http://www.turnto10.com" title="News, Weather and Classifieds for Southern New England">News, Weather and Classifieds for Southern New England
- Talk to your school district: Ask if there is a camera installed on your child’s bus, ask how long the recordings are archived and how you can request to review video if you have reason to suspect a problem. Confirm that personnel background checks are done and ask if bus drivers and monitors receive specialized training prior to working with children with disabilities.
- Introduce yourself to your child’s bus staff, relay any concerns they should be aware of regarding your child’s individual needs. For example, “Please use an eyes on, hands off approach,” or “My child needs to be supervised, but does not like to be touched.”
- Observe your child: Watch for changes in behavior or anxiety when getting on or off the bus. Remember that this could be due to issues at school as well, so be sure to have discussions with both school and bus staff about your concerns.
- Follow your gut – and the bus! If you feel that something just isn’t right, drive the bus route at random times and monitor activity.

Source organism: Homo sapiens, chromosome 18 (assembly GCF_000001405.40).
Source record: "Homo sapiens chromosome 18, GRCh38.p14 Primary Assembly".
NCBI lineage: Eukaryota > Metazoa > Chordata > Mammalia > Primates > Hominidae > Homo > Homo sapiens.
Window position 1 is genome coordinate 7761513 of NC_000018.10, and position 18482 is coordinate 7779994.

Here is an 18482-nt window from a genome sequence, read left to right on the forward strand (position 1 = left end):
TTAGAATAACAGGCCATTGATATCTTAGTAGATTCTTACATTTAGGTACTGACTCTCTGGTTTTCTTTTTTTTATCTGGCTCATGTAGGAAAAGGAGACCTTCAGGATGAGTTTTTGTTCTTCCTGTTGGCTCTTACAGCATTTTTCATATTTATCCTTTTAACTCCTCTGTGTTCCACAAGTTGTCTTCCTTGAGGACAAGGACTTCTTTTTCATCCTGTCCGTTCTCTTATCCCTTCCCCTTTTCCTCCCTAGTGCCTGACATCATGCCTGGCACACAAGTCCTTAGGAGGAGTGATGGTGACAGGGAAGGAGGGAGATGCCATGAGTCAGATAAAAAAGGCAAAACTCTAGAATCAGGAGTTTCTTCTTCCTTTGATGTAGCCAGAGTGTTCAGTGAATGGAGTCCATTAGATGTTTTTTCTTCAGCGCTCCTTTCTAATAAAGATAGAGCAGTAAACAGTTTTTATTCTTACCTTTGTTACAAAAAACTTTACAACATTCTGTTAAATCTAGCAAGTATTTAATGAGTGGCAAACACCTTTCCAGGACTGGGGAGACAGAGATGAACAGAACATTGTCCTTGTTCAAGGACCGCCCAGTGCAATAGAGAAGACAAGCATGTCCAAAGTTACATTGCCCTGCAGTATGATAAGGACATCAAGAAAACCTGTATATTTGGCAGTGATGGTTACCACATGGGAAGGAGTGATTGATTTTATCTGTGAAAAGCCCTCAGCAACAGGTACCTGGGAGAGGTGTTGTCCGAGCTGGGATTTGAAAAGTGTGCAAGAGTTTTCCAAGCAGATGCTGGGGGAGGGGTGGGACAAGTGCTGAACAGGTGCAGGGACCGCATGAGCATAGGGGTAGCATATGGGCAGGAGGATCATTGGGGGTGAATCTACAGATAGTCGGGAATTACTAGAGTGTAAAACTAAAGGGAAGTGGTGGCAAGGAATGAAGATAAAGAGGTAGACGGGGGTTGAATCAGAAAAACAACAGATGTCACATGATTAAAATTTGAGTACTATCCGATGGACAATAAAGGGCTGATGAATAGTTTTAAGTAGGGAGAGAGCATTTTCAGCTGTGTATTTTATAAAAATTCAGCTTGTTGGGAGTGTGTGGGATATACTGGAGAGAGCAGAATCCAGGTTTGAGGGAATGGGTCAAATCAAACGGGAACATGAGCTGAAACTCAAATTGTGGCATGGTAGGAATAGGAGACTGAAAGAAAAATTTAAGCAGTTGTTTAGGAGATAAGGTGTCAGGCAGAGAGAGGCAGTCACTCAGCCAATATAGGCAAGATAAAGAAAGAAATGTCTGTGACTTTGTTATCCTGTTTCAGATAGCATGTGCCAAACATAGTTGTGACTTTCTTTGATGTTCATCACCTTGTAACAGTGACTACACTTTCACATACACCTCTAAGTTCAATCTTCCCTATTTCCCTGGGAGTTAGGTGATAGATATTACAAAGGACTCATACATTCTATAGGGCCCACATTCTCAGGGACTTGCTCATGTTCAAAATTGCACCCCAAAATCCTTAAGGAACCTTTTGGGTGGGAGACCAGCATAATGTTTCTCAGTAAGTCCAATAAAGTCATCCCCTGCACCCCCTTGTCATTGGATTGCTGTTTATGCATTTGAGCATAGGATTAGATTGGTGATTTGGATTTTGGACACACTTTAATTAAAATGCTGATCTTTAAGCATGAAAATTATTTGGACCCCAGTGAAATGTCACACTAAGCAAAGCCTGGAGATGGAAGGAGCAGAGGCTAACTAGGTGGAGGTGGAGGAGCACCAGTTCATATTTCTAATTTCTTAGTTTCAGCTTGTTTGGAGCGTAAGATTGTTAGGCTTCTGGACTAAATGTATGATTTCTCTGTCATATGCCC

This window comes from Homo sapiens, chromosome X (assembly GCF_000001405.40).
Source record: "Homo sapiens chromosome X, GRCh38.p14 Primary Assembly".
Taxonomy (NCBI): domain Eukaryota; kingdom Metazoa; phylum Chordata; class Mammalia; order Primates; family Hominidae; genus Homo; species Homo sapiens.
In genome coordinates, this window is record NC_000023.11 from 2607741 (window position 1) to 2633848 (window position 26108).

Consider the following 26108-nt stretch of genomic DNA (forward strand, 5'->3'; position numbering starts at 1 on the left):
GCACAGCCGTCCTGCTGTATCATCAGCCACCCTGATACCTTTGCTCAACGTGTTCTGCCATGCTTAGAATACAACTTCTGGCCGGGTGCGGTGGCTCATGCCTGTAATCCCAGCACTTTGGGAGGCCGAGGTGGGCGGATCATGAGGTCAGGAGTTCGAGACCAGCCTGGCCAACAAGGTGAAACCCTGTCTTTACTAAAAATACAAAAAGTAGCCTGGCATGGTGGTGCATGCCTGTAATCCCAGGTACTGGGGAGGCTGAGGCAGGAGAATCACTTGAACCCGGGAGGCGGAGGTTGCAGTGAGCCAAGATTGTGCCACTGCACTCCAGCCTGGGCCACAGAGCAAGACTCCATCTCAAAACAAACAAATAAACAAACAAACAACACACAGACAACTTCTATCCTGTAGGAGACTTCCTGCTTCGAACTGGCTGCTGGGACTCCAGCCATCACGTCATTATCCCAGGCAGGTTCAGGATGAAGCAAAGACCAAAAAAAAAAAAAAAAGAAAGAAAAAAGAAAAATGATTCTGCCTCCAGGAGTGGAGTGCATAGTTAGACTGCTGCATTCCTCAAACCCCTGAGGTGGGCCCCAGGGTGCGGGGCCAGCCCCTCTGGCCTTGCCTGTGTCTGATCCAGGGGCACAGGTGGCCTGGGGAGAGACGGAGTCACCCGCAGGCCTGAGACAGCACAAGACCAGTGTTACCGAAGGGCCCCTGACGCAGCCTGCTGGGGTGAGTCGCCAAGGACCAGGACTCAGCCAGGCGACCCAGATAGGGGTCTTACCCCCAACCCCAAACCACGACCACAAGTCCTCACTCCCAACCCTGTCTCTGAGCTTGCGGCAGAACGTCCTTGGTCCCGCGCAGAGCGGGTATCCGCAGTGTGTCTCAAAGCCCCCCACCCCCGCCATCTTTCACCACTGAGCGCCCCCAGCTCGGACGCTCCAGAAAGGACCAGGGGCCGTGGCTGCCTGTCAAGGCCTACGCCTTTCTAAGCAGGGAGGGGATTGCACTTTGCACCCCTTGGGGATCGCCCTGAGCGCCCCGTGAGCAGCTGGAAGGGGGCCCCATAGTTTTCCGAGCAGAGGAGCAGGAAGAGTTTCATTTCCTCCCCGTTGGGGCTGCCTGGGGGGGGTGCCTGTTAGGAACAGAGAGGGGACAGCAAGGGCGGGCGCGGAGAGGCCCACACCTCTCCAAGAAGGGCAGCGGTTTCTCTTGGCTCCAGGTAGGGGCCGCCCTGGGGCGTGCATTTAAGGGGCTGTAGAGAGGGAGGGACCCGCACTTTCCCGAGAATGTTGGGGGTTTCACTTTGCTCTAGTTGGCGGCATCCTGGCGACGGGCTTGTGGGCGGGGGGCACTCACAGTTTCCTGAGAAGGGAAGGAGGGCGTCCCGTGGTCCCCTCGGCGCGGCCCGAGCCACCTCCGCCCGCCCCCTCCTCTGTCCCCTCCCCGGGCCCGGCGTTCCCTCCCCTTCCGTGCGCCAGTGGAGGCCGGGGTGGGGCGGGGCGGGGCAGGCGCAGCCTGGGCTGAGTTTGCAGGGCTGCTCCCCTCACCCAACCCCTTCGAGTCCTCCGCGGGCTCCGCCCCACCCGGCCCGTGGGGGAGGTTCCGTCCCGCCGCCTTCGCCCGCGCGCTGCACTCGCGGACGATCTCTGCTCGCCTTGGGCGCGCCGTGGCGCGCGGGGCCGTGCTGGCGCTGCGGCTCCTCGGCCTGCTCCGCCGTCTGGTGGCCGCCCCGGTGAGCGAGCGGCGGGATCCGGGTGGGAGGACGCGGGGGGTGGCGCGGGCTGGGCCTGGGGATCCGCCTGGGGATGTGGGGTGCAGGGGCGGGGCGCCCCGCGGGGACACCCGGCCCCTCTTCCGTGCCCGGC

- Ask the school to assign a buddy or peer pal on the bus.
- Use photos of the bus driver and monitor as part of a social story for your child about going to school. This will also allow your child to communicate with you using those same pictures.
- If you notice any signs of abuse, take pictures, document everything, and report it to your local police department.
- Work with school staff/speech pathologists to help your non-verbal child develop an effective means of communication. Request an Assistive Technology Assessment if you feel your child would benefit from a communication/voice output device.
- Provide a Student Profile Form to your school and bus staff with information specific to your child’s individual needs.
Read more: http://nationalautismassociation.org/is-your-child-safe-on-the-school-bus/